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Internet. Free or Fee

There are multiple offers of free Net access these days. But is there a price to pay?
By Anand Parthasrathy
Bangalore, April 13 3015: That earthy American saying -- "There's  no such thing as a free lunch!" -- seems worth recalling, while  lay  users find  themselves enticed daily,   with offers of free Internet access on mobile phones, tablets and laptops. Net access  remains a  recurring additional expense  for  most of us -- so any chance to get it for free,  is worth a look. But can you get something for nothing?
Last week, there was much talk about  so called 'Net Neutrality'  -- keeping  Internet access equal for all sites and all   users -- and like the Trojan priest  who warned against Greeks bearing free gifts, many commentators have been warning consumers  to shun  offers of seemingly free  Net access.
Here is a guide to the offerings and the issues. You can decide  what works for you.
Reliance Communications  customers  in six states -  Andhra Pradesh,  Gujarat, Kerala, Telangana,  Tamil Nadu and Maharashtra -  ( through a partnership with Facebook)  are being offered   free access to some 40+ selected   sites of India-interest,  as well as search through Bing. This offering is made possible by Internet.org,  a consortium where Facebook is joined by  Opera ( a browser), Qualcomm, Mediatek, Nokia  and Ericsson (  all telecom solution providers). They  have signed up a select number of the many thousands of Net sites  in their free offering. The point made by the nay sayers,  is that they are limiting your view of the Internet. Their search engine in Bing -- so they won't be linking to Google.  If you are not particular who does the search for you, this may be no big deal.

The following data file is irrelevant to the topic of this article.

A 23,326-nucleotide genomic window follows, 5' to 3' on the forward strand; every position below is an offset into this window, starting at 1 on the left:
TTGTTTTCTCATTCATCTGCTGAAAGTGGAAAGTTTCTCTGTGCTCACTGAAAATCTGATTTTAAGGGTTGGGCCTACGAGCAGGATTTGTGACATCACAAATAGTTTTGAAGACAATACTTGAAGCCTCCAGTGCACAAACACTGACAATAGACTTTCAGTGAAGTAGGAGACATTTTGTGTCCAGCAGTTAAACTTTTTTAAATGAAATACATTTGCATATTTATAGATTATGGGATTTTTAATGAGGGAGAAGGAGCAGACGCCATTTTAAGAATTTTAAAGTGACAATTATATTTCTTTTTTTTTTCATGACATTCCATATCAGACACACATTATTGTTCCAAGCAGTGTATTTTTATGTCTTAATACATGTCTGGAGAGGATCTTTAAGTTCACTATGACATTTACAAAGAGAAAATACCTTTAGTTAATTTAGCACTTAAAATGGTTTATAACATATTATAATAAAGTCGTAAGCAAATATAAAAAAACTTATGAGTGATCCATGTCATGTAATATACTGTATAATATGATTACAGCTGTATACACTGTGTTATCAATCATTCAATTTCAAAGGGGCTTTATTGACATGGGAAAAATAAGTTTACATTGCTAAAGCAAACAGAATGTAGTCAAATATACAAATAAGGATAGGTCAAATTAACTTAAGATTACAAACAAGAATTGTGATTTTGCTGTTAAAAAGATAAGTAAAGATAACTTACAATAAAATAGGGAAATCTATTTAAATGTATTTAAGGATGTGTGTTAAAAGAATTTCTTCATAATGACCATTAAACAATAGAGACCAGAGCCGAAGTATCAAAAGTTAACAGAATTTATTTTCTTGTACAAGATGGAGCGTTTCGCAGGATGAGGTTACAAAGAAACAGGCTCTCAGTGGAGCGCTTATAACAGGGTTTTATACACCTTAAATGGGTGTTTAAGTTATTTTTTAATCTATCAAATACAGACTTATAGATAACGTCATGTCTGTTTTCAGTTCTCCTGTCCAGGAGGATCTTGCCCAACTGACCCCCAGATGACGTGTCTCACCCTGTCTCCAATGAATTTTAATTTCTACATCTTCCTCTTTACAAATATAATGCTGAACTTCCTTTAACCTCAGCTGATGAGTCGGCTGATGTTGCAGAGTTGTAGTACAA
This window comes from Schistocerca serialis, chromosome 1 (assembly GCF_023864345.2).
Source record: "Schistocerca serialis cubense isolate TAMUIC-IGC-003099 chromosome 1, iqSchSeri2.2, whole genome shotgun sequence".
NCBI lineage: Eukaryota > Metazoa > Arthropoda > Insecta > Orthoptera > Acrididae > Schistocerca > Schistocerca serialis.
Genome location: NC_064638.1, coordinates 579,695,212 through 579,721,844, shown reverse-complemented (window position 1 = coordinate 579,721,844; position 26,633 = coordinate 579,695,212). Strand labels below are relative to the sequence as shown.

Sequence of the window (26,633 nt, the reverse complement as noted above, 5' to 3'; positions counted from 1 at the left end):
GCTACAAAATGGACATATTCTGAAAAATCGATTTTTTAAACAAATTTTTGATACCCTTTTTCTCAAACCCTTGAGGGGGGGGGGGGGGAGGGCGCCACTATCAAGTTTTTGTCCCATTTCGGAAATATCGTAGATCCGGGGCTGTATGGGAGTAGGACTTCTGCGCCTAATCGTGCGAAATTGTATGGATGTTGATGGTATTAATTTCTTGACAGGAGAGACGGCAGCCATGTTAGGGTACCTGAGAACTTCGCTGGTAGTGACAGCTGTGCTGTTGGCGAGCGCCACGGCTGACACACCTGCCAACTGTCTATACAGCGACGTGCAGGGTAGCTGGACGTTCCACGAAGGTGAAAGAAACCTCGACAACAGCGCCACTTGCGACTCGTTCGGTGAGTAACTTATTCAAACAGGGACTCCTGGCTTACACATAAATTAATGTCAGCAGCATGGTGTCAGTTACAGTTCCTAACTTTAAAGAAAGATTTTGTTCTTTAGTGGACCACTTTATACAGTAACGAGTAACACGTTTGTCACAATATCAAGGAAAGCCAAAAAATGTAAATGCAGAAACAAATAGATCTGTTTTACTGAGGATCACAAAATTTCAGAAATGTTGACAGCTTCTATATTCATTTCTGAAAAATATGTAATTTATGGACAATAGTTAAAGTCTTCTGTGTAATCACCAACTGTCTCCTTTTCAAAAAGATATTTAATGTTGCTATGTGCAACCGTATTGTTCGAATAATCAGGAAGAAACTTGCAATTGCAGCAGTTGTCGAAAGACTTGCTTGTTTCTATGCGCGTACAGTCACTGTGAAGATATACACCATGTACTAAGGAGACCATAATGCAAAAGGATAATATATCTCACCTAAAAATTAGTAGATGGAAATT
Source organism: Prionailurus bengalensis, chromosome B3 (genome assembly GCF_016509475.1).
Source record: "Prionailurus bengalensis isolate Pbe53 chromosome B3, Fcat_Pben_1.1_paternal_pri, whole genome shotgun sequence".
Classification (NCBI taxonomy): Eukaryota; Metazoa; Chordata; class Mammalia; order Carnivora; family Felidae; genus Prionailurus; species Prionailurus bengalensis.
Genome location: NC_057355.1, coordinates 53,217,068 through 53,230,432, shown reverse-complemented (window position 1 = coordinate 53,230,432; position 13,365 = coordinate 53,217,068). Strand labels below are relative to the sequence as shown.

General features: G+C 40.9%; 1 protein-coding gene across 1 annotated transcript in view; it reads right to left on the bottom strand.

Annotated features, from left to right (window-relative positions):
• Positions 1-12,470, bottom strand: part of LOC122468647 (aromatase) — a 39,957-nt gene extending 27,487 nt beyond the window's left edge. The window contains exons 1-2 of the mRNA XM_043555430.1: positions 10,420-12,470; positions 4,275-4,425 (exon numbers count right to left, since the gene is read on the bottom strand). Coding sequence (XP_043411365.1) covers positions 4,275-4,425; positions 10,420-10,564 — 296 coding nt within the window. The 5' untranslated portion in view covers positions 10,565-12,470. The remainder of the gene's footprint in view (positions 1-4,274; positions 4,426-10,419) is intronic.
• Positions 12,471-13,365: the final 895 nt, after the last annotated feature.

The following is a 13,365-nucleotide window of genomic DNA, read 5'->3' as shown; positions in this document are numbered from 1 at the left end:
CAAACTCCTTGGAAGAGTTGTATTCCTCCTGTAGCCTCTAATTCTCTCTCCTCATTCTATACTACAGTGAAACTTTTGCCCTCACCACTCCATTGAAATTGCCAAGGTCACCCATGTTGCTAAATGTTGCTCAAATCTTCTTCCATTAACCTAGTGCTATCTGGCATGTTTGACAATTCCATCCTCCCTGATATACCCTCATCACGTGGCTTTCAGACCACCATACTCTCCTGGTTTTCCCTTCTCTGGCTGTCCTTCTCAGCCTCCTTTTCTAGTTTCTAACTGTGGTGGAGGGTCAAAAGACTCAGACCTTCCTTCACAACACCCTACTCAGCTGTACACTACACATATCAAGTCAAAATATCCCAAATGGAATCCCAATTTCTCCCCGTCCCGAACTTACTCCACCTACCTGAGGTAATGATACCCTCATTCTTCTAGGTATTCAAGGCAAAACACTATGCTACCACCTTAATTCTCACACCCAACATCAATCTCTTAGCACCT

Last week, Airtel  launched a Net marketing platform called Airtel Zero.  End users will  pay zero rupees  for access to select mobile apps and  Internet sites. It is the app owners who pay Airtel to feature their products and link their sites. This also drew yelps of protest from Net Neutrality champions who  sketched scenarios where  one big online retailer  could sign up with Airtel  and ensure that it scoops up all the business because  competitive  retail sites are excluded.
DataWind, the makers of the original Aakash tablet has been routinely bundling free Internet  access  for the first year, with its PocketSurfer phones and  UbiSlate  tablets -- first with a tie-up with BSNL and latterly with Reliance. As far as I can make out,  these are straight forward deals,  where  Net access is bundled with the subscription to a particular telecom service - and there are  no other limitations.
Amazon,  makers of the Kindle e-book reader, came up last year with a unique offering where   free worldwide Internet access is built into the device  by latching on to  a local 3G provider.  But there's a catch  as  our  review  of the Kindle Voyage  explains.
At the end of  the day all these arguments are about your spending power, more than  your right to a free choice. Forget about ideology --  as a customer you can choose  if the  'free' Internet access from one provider makes sense for you. If it's paisa vasool,( value for money)  go for  it. If not, look elsewhere,  It's all about money, honey!